On our last evening, after watching the old movie streaming on a hotel channel devoted to it, we go out and breathe in a nightcap of fresh salty air and stand silent under a sky bright with stars. The familiar huntsman Orion is barely discernible in this throng. Same time next year? If only.
IF YOU GO
WHAT TO DO
Stornetta Public Lands – the newly declared National Monument – can be accessed from the parking lot next to Point Arena’s City Hall (51 School St.), and the hike is a gentle one, with panoramic views of the coastline from tall bluffs.
Amateur Darwins can theorize about the origins of the many species of plant and animal trapped in the pools at low tide on Moat Creek Beach, just south of Point Arena.
Visitors cram into an old Land Rover on the B. Bryan Preserve to see and learn about the rare zebra, antelope and giraffe that live and breed here. $30 for adults, $15 for children. 130 Riverside Dr., Point Arena, bbryanpreserve.com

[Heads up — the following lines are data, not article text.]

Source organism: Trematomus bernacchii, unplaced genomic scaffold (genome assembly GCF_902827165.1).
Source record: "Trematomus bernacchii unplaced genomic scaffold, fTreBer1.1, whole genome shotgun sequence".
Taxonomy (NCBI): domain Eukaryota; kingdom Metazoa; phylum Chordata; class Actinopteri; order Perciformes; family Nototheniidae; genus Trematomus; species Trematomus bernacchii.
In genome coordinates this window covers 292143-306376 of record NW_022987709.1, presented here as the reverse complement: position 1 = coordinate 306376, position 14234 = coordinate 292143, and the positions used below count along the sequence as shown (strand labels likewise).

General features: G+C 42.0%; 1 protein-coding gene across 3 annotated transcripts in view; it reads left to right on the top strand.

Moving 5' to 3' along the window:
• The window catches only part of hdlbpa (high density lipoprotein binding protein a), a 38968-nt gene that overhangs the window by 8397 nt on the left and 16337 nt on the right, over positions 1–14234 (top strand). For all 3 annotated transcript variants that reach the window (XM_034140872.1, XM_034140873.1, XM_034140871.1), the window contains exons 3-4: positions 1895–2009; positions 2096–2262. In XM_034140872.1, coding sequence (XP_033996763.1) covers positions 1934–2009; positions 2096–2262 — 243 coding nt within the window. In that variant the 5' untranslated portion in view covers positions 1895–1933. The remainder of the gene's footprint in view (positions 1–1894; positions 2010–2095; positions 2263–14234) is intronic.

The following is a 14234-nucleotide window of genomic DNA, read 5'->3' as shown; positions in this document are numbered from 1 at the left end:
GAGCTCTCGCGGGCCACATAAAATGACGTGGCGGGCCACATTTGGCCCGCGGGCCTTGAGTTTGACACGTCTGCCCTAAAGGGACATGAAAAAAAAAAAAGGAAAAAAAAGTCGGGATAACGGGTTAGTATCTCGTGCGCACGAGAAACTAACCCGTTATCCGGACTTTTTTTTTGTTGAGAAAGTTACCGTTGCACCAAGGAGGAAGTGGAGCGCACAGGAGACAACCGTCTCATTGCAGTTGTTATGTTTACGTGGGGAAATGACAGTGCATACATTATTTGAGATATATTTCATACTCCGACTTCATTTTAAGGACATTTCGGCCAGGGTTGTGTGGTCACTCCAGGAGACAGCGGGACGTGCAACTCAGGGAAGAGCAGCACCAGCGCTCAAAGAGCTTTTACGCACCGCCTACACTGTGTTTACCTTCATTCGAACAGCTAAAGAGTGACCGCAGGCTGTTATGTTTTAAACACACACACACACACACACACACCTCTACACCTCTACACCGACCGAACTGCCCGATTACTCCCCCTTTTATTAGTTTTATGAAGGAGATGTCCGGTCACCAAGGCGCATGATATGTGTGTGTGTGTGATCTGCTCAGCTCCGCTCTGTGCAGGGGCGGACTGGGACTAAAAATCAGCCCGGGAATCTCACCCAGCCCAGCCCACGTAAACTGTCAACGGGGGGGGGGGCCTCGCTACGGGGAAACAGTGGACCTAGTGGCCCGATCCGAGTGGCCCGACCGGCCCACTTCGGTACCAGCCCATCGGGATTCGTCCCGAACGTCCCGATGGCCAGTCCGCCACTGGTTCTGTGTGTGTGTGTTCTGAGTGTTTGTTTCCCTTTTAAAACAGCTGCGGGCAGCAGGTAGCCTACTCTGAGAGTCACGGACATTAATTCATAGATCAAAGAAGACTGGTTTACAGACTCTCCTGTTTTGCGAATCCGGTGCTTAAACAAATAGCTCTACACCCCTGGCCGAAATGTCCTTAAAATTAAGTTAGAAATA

The Point Arena Lighthouse has 144 steps winding to its top, where if it’s whale season you’ll often see breaching humpbacks. The attached museum has the massive Fresnel lens that once turned up top, assorted Pomo Indian artifacts and tales of shipwrecks and Japanese submarine sightings past. Admission $5; 45500 Lighthouse Road, pointarenalighthouse.com
A side-trip up the Anderson Valley via Route 128 winds through cathedral-tall redwoods to some up-and-coming wineries. Farmers tend to favour organic and biodynamic methods for their pinots and dry gewurztraminers. Top choice: Phillips Hill Winery, with tasting rooms in an old apple-drying barn – with Boontling, a local dialect, on the labels. 5101 Route 128, Philo, phillipshill.com